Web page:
US envoy referees the peace
A single American diplomat seems to be all that is keeping Israel and Syria apart. Despite Israeli Prime Minister Menachem begin's apparent willingness to use force as a last resort and his belief that Washington stands firmly behind him, US envoy Philip C. Habib is working hard to cool the Syrian-Israeli crisis.
So far the United States has acted as go-between rather than power broker. But as Mr. Habib pursues his week-old mission, what he hears and how he is received may be giving Washington time to formulate a face-saving compromise, an informed Western source says.
Mr. Habib is moving from capital to capitl with an open-ended schedule, planning his next step depending on what he hears. Sources here say that Mr. Habib was surprised by Mr. Begin's revelations in the Knesset (parliament) of the planned Israeli Air Force attack against Syrian-placed missiles in Lebanon. The timing of Mr. Begin's speech -- two hours before his first official meeting with Mr. Habib May 11 -- amounted to a snub of sorts. Mr. Begin's statement that he had received an uncharacteristically warm letter from President Reagan could make Syria wonder how much of a go-between Mr. Habib really has been.
Mr. Habib's next moves will tell whether he is detecting openings for compromise or finding both sides rigid and moving closer to war.
Most observers believe he will go back to the Arab world -- possibly to Syria , or to Saudi Arabia, which is important to the Assad regime -- after ending talks here with the Begin government on may 13. Mr. Habib is reported to be relaxed and resilient, but a seasoned observer says he still has only a 1-in-10 chance of success.
This is the problem:
A negotiated settlement from Mr. Begin's point of view means Syria would have to (1) remove the antiaircraft misssiles stationed in Lebanon's Bekaa Valley since April 29, (2) withdraw from the Sannin Heights on the edge of the Lebanese Phalangist stronghold of Juniye, and (3) end the siege of the Lebanese town of zahle.
Begin says he is willing to exhaust diplomatic possibilities. It is not certain whether this means just the Habib mission or other efforts. But if such moves do not succeed, the Israeli Air Force will be sent in.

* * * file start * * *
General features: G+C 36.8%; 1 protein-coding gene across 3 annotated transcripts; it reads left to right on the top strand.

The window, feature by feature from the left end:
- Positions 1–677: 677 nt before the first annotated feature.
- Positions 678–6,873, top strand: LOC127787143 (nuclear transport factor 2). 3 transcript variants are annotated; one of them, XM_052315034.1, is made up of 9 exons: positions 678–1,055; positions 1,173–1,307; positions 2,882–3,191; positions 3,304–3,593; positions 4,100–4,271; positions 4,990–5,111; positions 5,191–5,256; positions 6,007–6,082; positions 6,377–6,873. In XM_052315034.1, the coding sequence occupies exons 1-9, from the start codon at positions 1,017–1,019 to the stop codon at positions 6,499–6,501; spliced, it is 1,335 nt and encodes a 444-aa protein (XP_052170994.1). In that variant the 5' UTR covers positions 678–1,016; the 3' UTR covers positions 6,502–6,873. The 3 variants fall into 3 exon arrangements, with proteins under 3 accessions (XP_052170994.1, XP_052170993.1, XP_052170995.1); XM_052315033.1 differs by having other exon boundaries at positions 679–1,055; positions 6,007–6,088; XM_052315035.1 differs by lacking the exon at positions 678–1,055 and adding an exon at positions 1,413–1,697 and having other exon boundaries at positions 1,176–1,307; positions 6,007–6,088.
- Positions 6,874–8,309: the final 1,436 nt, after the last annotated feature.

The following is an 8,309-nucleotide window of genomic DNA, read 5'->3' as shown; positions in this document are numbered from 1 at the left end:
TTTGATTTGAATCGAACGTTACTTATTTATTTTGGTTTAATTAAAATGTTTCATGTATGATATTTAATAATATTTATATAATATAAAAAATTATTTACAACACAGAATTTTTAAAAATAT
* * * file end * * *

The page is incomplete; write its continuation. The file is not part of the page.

The Syrians say the missiles protect some of the 30,000 Syrian troops operating in Lebanon under Arab League orders, that the Phalange threatens Syrian soldiers and Lebanese stability with expansionist aims, and that Lebanon's Bekaa Valley is vital to Syrian defense.
Meanwhile, Begin and Syria's Hafez Assad continue at loggerheads.
Western sources say Habib's Damascus visit may not have produced a significant change of attitude on Assad's part, but their four-hour meeting was a break-through in itself. The US-Syrian relationship has been so icy that US Embassy officials in Damascus rarely, if ever, meet with the Syrian government. A graceful compromise drafted by the US could help warm relations and draw Syria away from its increasing dependency on the Soviet Union.
Begin's May 11 revelation that he had attempted to strike the missile positions, coupled with the passage of time (and therefore the loss of the surprise element), may force him to compromise. Begin's opposition in the Labor Party has continued its recent line of attack on his handling of the Lebanese crisis, thus showing Begin he does not have carte blanche to call in the military.
Former chief of staff Mordechai gur warned Begin May 11 against "dragging the US into a war [with Syria] which is not inevitable." But much of the Israeli political rhetoric has to be seen within the context of electioneering. Israel goes to the polls June 30.
In New York, former Defense Minister Ezer Weizman suggested that Israel might prefer the "risk" option -- continuing Israeli flights over Lebanon with Syria agreeing not to fire missiles.